Biffle downplays talk of feud with Edwards

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Greg Biffle and Carl Edwards have apparently toned down their post-race rhetoric against each other following Biffle’s win Sunday at Michigan International Speedway.

“We’re going to sit down and talk about it, just expectations, what can you do to help another competitor,” Biffle said during NASCAR’s weekly media teleconference call on Tuesday. “I’ve backed up to Carl before. He’s done the same for me.”

The Roush Fenway Racing teammates raised eyebrows within the organization and among fans when Edwards criticized Biffle, who had a dominating lead at that point with a three-second lead, for not slowing down to allow Edwards to close in on the rear of Biffle’s car to jar loose paper debris that was caught in the grill of Edwards’ Ford and was causing it to overheat.

“He ain’t our teammate,” Edwards bitterly said over his team radio after Biffle refused to fall back.

Biffle refused to slow down because Jimmie Johnson was closing in on him at the time and did not want to lose the lead to the five-time Sprint Cup champ.

When asked about Edwards’ comment afterward, Biffle replied, “It’s his (Edwards) job to help me.”

Biffle ultimately won for the fourth time at MIS, while Edwards fell from starting the race on the pole to finishing eighth.

According to several media reports, the two teammates discussed Sunday’s incident briefly during Monday’s weekly RFR organizational meeting and debriefing. They are expected to talk further on more of a one-on-one basis later this week, perhaps at Sonoma Raceway prior to this weekend’s race there.

“He was looking for every way we could work together as a team,” Biffle said Edwards told him during their brief talk on Monday.

Talk of a feud between the two drivers heated up after their verbal exchange at Michigan, but Biffle said Tuesday that their respective comments came in the heat of the moment and were taken out of context.

“We all have different reactions when we’re in the car or when we just get out of the car and our finish or result isn’t what we wanted because of a certain situation,” Biffle said. “I’ve done the same thing. In fact, there was something that I’ve been quoted saying as well that isn’t what I meant, but it’s what I said at the time.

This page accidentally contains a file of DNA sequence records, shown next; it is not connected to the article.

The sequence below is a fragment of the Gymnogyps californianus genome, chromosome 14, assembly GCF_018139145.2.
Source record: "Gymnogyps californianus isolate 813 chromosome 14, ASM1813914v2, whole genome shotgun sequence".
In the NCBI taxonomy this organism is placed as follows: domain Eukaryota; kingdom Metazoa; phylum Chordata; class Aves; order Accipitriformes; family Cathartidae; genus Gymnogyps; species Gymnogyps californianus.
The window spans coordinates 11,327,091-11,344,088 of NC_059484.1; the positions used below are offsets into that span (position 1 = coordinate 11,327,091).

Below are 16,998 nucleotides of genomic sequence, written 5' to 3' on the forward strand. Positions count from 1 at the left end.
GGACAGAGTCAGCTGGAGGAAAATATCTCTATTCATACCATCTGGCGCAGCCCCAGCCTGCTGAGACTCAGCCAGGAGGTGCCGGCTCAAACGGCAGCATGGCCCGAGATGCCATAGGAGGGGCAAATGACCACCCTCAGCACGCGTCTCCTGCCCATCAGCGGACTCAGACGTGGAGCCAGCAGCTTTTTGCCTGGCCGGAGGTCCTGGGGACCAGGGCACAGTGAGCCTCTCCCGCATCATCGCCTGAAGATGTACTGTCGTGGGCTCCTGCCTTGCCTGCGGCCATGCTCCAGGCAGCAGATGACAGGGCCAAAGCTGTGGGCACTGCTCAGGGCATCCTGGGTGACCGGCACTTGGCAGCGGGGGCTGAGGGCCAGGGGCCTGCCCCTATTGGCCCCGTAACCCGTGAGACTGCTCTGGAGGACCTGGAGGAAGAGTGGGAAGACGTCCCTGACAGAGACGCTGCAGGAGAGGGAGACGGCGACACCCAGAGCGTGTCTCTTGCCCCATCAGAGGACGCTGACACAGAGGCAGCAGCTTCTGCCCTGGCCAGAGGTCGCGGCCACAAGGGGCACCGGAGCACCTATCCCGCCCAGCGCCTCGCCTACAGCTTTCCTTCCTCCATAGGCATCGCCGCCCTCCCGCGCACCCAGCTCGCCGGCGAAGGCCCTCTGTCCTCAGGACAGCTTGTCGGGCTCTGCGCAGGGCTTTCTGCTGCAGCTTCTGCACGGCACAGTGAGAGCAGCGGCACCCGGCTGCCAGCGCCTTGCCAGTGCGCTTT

“But I understand. I’ve been there. And sometimes things get taken out of context of what you actually meant and what you said. I understand that part of it.”

Biffle said Tuesday that he would have helped Edwards if he could, but there was too much to risk with Johnson hot on his tail.

“We want to work together at all costs, but we have to be reasonable about asking one another to do,” Biffle said. “When I got the message that Carl had paper on his grille — which I had paper on my grille too — I was looking for somebody as well. He was a long way behind us before we got the message to us and just didn’t feel that it was close enough to help him.”

Biffle isn’t the first Roush Fenway Racing teammate that Edwards has had a run-in with. He had several exchanges with now former teammate Matt Kenseth, including a near-fight between the two following a race in 2007.

Rebellion confirms LMP1 return, all-star line-up for WEC super season

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Rebellion Racing has confirmed it will return to the LMP1 class of the FIA World Endurance Championship for the 2018/19 ‘super season’ with an all-star line-up featuring Le Mans winners Neel Jani and Andre Lotterer.

Rebellion raced in LMP1 as a privateer between 2009 and 2016 before stepping down to LMP2 for the most recent season, capturing the class titles at the first attempt.

Following a push from the WEC and Automobile Club de l’Ouest (ACO) to make LMP1 more appealing to privateer teams, Rebellion announced on Wednesday it would return to the premier class for the 2018/19 season with a two-car effort.

WEC LMP2 champion Bruno Senna will return with Rebellion next year, as will Mathias Beche, with the pair set to be joined by four new faces.

The most notable arrivals are Porsche factory drivers Lotterer and Jani, both of whom were left without an LMP1 drive following the closure of the German manufacturer’s program at the end of the season.

American racer Gustavo Menezes will also join Rebellion, stepping up after two years in LMP2, while outstanding 2017 rookie Thomas Laurent completes the Swiss team’s line-up.

“I am looking forward to coming back where my endurance career started nine years ago,” said Jani.

“Rebellion Racing played a huge role in my career and also helped me become a factory driver for Porsche. When Porsche stopped in LMP1, it was clear for me that I wanted to race again for Rebellion.

“With the new regulations, I hope we can reach the overall podium at Le Mans and with a bit of luck, maybe we can even grab some wins during the super season of WEC.”

“I am very happy to join the champion Rebellion team,” added three-time Le Mans winner Lotterer.

“The LMP1 project is very exciting and to be able to go on with the 24 Hours of Le Mans and the FIA WEC challenge is something I did not want to miss.

“I am motivated and looking forward to have a great time with great people there.”